sih_add WARNING: repeated hashing of 'VETINARY', older value will be overridden.
sih_add WARNING: repeated hashing of 'WINDSCREEN', older value will be overridden.
October 22, 2012 at 3:31 pm #11662
OK, for future reference it would be helpful to lead with this information, or give it in response to the questions asked about it. It’s been some work for me to find out what accents you are really trying to recognize and what accuracy levels you are seeing. I would not expect great accuracy for Irish accent recognition with the default language model, which is entirely made up of US accents.
This sounds like a subjective report: “An Irish female tester reported that accuracy was as low as 3% when she was holding iPhone as one normally would. When she increased the distance between herself and device, the accuracy got better.”
The reason it sounds like a subjective report is that I doubt she tested 100 times (and if she did, is it 100 repetitions of the same phrase or 100 different phrases?), so 3% is more likely to be a qualitative statement for “recognition was bad in my testing round”. Reasons for this could be diverse — it could have something to do with your UI, it could have something to do with the environment she is testing in, it could have to do with the non-English (MEATH ) and misspelled (VETINARY ) words in your vocabulary which will have pronunciation entries in the dictionary which will never be spoken, it could have to do with her expectations of what can be recognized (most end users don’t realize the vocabulary is limited and/or that saying a lot of extra things that are outside of the vocabulary will affect recognition quality).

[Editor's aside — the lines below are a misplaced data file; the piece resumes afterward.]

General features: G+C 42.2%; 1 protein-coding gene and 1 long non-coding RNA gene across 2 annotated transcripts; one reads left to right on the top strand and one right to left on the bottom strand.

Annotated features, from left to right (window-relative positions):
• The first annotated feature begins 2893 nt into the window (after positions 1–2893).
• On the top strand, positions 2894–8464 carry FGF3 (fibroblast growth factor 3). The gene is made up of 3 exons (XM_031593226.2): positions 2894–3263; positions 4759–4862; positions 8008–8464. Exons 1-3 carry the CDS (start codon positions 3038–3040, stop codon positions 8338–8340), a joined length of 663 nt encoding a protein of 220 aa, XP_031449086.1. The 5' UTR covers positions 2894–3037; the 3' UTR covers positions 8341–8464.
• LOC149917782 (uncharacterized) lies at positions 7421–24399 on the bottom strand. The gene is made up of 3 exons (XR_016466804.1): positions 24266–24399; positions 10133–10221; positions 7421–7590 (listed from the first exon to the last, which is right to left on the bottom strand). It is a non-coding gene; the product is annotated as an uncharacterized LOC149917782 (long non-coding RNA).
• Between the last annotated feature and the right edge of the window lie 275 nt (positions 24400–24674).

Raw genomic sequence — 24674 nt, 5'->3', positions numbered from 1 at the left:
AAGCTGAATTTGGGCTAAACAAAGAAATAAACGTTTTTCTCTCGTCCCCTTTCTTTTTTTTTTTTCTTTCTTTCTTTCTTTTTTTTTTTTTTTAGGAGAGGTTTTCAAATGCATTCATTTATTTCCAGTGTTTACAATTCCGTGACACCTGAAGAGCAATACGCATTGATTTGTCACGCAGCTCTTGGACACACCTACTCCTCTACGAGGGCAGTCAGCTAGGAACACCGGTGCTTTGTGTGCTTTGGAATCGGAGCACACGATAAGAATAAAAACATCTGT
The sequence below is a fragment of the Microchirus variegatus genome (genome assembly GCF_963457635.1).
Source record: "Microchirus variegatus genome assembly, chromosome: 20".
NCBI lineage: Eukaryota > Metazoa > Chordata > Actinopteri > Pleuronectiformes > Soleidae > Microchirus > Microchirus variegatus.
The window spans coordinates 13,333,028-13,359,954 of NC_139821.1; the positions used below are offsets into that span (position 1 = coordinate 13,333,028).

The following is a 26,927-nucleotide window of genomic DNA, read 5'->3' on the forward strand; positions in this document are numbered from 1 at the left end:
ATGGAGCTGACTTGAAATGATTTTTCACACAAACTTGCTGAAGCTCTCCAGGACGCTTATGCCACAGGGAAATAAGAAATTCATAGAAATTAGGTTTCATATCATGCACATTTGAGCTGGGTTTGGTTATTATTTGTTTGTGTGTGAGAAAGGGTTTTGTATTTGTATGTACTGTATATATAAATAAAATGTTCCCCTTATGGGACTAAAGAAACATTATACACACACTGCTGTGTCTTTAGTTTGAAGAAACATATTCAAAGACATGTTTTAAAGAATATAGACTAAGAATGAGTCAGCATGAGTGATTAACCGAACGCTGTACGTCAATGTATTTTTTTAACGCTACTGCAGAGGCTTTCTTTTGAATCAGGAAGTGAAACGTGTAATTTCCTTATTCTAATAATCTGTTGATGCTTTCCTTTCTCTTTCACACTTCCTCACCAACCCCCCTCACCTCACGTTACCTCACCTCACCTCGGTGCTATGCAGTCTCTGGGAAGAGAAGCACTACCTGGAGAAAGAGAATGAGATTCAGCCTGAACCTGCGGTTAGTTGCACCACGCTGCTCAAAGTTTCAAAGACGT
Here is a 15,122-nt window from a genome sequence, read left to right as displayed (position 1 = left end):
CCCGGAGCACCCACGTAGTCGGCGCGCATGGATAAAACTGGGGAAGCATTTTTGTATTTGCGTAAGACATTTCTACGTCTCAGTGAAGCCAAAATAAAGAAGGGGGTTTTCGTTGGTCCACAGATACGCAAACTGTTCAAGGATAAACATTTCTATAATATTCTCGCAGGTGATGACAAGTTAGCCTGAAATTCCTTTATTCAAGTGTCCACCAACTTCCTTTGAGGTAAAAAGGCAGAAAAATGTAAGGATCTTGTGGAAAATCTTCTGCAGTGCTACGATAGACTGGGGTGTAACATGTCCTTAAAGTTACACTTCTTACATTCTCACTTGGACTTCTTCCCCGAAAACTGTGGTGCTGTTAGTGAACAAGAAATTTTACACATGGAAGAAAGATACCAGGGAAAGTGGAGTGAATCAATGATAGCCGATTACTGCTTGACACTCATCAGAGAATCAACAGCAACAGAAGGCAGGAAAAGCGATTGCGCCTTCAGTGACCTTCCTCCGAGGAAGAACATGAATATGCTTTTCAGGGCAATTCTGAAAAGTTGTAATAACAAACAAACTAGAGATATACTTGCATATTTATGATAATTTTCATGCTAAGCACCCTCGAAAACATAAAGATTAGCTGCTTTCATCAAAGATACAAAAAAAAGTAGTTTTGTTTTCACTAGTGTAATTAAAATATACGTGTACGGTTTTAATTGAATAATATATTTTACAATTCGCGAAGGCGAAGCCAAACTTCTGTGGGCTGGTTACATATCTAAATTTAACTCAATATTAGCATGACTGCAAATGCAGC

The symptom that recognition is worse when she is close to the phone is unlikely to be strictly true since closeness to the phone improves recognition under normal testing, so what is more likely is that the other variables mentioned above changed at the time that she got farther from the phone. I’m sure there is something to it but it is an isolated data point that is unexpected so it needs replication from your side.
I can’t really remote bugfix an issue you are receiving as a remote report — at some point, someone needs to make a first-hand observation of the issue and test it in an organized way and replicate. If something was wrong with her test session (she was saying words that aren’t in the vocabulary, or it was really noisy, or the UI in the app was giving her the impression it was listening at a time that it wasn’t listening) it’s harmful to try to adapt your approach to that limited data.